In the spring of 2005 I lived in England. I went to Oxford University because I’m wicked smart and then moved back to California because I was wicked cold. When you’re from the Colonies and you visit Brit’an you want to visit old castles and cathedrals because the oldest thing you have in your town is that burger place with a “D” rating from the health inspector.

So, a bunch of us went on a tour of this cathedral in such-and-such old city. The ceilings were high, the room was damp, the benches were uncomfortable. All-in-all, very different from the auditorium I sit in every Sunday. Our tour guide told us about how they built these things without power tools, and it’s incredible. They would start at one end, let’s say the east end. They would build the whole east side, and then over the next several hundred years (seriously, like 400 years) they would build west. I promise I’m going somewhere with this story.

In this particular cathedral they had a real-real-old organ on the east side, and then a pretty-darn-old organ on the west side. The art on the east side was renaissance-ish, then the art in the middle was classic, then the art on the west was romantic. You could literally see the progression of art, music, and architectural history from within the building. 400 years after breaking ground they put up a wall on the west.

But what if they didn’t? What if they just kept building? After the second organ you might find a piano, then a choir, then a couple guitars, then a drum set. You’d move from wood floors to shag carpet to linoleum, to stadium seating. You’d always be reminded that whatever is in today will be further east in a few years. Nobody would ever look at the guitars and skinny jeans and think, “now we’ve arrived,” because they see that overhead projector next to the Keith Green album and know once upon a time that was cooler than shaved ice.

Church is certainly more than the building it meets in, but I wonder if you spent a dozen generations building something if you’d think twice before your church broke up. There might be some folks who miss the linoleum, but from a young age they knew church isn’t about linoleum – it’s about organs, shag carpet, stained glass, and the plasma TV all being in the same room. Maybe if you were so invested in a building you wouldn’t be so tied to it.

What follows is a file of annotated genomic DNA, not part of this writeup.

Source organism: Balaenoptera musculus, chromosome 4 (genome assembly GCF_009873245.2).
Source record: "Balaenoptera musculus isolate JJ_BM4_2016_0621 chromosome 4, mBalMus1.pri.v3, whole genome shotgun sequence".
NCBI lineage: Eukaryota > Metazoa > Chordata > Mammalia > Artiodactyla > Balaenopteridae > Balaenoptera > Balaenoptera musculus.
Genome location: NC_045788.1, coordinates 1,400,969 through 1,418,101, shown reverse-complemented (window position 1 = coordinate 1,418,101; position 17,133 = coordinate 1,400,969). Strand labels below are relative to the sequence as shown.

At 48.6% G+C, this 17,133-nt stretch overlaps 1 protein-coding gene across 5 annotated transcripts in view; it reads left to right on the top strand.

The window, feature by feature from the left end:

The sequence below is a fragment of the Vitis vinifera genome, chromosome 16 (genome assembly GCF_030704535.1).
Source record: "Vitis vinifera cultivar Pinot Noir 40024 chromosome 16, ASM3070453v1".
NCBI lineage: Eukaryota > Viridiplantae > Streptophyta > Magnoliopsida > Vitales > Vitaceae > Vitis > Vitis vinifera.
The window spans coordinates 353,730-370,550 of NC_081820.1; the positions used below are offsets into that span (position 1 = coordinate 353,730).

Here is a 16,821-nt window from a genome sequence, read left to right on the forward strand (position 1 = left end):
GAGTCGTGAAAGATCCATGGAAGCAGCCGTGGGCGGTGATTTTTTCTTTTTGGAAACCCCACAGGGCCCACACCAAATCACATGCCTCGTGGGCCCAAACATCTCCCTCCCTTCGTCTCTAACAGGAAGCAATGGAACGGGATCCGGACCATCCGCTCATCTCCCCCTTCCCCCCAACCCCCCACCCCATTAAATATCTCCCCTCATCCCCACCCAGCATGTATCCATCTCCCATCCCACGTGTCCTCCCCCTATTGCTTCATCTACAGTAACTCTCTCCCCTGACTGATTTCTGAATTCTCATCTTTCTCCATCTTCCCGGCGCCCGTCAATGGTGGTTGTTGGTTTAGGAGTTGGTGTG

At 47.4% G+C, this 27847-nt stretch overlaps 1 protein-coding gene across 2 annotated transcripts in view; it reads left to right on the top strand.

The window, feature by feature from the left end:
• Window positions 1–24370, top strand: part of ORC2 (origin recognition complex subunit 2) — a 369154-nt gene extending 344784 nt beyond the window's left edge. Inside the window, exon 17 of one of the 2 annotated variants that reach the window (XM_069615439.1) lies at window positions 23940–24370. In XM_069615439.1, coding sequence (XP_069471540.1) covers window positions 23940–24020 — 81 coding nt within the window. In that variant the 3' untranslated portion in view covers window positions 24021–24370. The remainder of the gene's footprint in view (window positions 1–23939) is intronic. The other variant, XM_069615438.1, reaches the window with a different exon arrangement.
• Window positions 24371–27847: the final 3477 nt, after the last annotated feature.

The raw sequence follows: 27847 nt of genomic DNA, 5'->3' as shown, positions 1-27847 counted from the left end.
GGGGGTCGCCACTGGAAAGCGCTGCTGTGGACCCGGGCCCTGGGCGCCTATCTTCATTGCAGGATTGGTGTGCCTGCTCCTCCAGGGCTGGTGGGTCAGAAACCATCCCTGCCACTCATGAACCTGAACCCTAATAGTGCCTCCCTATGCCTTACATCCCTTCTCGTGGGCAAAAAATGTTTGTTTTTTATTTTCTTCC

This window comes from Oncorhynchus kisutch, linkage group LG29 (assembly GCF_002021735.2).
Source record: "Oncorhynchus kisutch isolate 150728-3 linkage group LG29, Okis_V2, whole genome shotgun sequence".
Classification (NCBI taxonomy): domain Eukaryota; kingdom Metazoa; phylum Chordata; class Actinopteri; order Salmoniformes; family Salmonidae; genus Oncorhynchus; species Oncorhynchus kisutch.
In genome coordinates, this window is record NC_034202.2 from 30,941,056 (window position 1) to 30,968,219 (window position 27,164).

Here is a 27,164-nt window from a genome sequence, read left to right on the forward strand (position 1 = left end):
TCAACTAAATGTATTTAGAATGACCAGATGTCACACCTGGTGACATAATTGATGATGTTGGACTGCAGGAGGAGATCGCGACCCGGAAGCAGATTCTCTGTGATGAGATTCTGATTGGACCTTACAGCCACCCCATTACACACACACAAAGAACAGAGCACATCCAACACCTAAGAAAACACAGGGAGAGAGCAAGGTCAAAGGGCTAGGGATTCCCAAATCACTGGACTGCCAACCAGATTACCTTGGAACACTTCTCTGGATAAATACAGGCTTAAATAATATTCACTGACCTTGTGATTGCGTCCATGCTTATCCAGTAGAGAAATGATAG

A few years ago I heard a pastor say, “you already know what the Bible says – now go do it.” He went on to say that we don’t need to do another study on Romans. We already know what Romans says, so we should go live it out.

That was very compelling to me. It seems to line up with what James and Jesus say, “be doers, not just hearers.” I think I used it as an excuse to step away from studying, memorizing, and actively reading the Bible. After all, I already knew what it said.

I’m listening to a book on tape and the author said that people learn to play the piano differently. Some start with structure, others by listening, some by reading music, others by playing around. With all due respect to this author, he has obviously never learned to play the piano. While it’s true that you learn different things by doing what he said, saying that you don’t like learning music theory or practicing scales is the surest way to limit yourself musically. It’s quite clear when someone knows how to play one song on the piano (which they always seem tempted to sit down and play in social gatherings), but they can’t really play.

After taking 10 or so years of piano lessons, I didn’t need someone to teach me how to play scales or read music. But I still needed to practice. In fact, the better I got the more I needed to practice.

I was at the 2003 Reno Jazz Festival and went to a session by some incredible musicians. The drummer was taking bassoon lessons and the trumpet player was learning ballet, all to improve their craft. One audience member asked they are working on now. That is, when you’re at the top of your game, what is the thing you need to practice the most.

Without hesitation, they each said the same thing, “long tones.” The best musicians in the world were learning new complex things, they were performing at a high level, and yet they knew they had to practice what everyone in the audience thought they had mastered. Every musician there went home that night and practiced long tones, something they probably hadn’t done for months.

It’s true – I do know what the Bible says. Maybe reading the isn’t about new knowledge, but practice. Maybe it isn’t about getting new stuff into my head, but keeping my heart in shape.